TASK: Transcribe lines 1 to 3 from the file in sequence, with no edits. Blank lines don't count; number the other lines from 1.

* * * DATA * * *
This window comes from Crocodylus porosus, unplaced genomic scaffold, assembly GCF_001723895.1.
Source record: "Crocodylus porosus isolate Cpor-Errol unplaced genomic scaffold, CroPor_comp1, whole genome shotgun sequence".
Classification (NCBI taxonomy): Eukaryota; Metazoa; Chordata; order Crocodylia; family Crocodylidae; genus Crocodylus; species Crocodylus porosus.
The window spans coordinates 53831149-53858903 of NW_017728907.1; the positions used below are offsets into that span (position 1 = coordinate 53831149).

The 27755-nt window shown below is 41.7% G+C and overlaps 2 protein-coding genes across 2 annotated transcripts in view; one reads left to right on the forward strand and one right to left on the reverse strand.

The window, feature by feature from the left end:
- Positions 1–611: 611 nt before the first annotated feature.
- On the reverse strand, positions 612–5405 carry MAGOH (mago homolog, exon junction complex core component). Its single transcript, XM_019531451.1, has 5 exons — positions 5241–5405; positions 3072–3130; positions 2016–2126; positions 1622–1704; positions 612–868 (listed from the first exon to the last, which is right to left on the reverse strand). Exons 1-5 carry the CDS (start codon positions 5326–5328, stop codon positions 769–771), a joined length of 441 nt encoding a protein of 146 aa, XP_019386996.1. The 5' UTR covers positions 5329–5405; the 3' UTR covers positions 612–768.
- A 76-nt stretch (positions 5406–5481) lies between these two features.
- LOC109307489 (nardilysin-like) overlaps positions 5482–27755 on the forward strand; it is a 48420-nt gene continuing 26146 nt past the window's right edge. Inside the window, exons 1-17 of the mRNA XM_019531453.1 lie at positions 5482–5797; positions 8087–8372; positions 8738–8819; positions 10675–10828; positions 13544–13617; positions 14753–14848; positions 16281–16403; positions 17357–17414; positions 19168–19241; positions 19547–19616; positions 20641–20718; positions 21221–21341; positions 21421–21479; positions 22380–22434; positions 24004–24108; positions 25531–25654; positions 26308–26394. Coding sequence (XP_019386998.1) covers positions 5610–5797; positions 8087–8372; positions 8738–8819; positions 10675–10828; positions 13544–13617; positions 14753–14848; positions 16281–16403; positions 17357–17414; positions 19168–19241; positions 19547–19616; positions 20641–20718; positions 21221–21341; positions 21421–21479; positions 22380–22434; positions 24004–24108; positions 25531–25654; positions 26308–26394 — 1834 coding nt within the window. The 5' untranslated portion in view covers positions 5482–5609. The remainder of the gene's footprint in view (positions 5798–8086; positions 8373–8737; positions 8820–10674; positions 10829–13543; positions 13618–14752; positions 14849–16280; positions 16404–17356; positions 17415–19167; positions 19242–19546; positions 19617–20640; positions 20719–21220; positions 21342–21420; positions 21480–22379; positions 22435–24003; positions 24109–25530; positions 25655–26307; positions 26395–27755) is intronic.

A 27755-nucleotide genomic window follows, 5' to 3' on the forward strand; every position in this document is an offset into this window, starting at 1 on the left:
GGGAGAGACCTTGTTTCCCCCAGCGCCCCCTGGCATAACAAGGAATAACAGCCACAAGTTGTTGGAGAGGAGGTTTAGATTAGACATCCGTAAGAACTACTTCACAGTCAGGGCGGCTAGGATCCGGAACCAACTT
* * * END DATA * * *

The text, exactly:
This window comes from Crocodylus porosus, unplaced genomic scaffold, assembly GCF_001723895.1.
Source record: "Crocodylus porosus isolate Cpor-Errol unplaced genomic scaffold, CroPor_comp1, whole genome shotgun sequence".
Classification (NCBI taxonomy): Eukaryota; Metazoa; Chordata; order Crocodylia; family Crocodylidae; genus Crocodylus; species Crocodylus porosus.